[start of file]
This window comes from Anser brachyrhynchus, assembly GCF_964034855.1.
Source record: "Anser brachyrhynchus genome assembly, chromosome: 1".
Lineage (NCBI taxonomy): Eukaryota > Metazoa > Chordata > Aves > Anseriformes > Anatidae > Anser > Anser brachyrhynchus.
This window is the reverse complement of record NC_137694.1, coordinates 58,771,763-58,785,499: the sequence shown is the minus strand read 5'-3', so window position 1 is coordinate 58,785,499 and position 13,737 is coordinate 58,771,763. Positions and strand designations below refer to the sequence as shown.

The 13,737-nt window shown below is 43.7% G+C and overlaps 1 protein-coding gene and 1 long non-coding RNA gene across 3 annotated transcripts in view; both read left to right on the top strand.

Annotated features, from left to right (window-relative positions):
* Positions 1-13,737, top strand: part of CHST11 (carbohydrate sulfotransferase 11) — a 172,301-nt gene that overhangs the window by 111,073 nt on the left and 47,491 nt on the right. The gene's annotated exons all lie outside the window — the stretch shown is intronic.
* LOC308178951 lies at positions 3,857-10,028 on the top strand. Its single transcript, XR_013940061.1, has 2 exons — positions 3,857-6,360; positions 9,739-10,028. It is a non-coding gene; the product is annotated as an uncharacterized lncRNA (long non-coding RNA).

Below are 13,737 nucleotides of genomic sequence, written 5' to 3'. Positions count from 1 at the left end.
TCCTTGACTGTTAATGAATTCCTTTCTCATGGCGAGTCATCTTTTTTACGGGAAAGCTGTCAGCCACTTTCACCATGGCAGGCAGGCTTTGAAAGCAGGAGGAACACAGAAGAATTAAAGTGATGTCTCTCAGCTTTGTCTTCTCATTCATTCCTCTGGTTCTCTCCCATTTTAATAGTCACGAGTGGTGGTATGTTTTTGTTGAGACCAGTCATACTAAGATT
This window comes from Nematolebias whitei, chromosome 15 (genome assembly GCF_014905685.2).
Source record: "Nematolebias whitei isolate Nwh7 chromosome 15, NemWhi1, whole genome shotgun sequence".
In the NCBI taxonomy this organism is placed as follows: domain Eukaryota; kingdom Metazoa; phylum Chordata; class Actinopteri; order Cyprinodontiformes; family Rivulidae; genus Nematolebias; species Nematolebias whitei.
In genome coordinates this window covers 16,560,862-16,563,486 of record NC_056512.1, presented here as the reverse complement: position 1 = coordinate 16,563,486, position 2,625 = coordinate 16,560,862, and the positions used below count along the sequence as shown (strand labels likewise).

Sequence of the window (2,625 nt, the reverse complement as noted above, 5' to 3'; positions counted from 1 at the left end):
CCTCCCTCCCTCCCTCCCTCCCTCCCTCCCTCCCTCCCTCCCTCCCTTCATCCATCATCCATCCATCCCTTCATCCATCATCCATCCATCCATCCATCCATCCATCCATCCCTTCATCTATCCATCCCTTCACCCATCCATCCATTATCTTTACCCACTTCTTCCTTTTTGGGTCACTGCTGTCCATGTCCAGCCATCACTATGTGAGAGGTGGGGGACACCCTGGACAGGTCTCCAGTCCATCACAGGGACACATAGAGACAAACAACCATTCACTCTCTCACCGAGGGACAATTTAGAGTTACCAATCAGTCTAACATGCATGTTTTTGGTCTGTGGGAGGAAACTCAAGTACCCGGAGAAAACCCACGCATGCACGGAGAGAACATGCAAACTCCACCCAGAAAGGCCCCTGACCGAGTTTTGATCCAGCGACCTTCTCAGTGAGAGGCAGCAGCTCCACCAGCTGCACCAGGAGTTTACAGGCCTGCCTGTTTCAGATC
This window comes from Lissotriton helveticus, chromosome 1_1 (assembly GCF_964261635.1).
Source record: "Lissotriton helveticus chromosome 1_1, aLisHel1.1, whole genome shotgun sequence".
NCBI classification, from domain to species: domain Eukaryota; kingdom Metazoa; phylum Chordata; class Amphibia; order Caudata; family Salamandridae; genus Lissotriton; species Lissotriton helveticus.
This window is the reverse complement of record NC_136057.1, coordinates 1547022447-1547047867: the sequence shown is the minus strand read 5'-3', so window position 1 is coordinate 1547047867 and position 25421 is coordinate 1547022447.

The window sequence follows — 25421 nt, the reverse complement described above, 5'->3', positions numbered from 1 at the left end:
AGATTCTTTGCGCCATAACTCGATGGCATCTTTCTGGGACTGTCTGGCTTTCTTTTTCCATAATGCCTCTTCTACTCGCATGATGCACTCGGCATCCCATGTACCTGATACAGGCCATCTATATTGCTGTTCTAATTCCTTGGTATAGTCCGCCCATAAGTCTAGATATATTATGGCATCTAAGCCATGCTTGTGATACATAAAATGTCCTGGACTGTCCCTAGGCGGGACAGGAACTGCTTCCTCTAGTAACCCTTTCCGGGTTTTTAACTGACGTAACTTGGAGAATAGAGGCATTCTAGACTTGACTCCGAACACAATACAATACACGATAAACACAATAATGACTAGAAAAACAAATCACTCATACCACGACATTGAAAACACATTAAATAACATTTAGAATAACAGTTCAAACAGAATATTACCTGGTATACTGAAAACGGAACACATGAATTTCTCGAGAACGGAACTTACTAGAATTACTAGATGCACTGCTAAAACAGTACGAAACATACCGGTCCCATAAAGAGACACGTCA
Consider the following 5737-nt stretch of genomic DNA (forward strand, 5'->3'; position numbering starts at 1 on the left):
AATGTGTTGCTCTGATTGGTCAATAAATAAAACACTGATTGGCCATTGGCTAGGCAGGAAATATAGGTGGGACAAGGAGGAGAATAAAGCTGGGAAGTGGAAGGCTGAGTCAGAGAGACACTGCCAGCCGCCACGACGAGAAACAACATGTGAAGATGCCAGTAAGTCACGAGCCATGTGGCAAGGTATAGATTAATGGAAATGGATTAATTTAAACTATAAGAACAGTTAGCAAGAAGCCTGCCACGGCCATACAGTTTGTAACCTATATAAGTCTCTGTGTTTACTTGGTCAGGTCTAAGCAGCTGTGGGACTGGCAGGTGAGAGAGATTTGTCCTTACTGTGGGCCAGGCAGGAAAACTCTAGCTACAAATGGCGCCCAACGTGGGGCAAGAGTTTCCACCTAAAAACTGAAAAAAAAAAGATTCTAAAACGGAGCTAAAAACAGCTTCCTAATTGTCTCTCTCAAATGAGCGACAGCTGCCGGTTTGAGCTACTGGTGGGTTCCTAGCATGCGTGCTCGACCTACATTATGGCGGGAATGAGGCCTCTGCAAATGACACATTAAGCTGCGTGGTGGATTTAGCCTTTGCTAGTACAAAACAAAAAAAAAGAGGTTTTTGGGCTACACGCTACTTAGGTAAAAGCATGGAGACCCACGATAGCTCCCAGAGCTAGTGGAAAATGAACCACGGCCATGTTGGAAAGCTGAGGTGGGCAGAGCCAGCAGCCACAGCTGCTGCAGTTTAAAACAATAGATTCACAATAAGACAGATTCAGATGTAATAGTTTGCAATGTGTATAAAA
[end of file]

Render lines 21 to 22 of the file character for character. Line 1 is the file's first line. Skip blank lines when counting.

The window sequence follows — 25421 nt, the reverse complement described above, 5'->3', positions numbered from 1 at the left end:
AGATTCTTTGCGCCATAACTCGATGGCATCTTTCTGGGACTGTCTGGCTTTCTTTTTCCATAATGCCTCTTCTACTCGCATGATGCACTCGGCATCCCATGTACCTGATACAGGCCATCTATATTGCTGTTCTAATTCCTTGGTATAGTCCGCCCATAAGTCTAGATATATTATGGCATCTAAGCCATGCTTGTGATACATAAAATGTCCTGGACTGTCCCTAGGCGGGACAGGAACTGCTTCCTCTAGTAACCCTTTCCGGGTTTTTAACTGACGTAACTTGGAGAATAGAGGCATTCTAGACTTGACTCCGAACACAATACAATACACGATAAACACAATAATGACTAGAAAAACAAATCACTCATACCACGACATTGAAAACACATTAAATAACATTTAGAATAACAGTTCAAACAGAATATTACCTGGTATACTGAAAACGGAACACATGAATTTCTCGAGAACGGAACTTACTAGAATTACTAGATGCACTGCTAAAACAGTACGAAACATACCGGTCCCATAAAGAGACACGTCA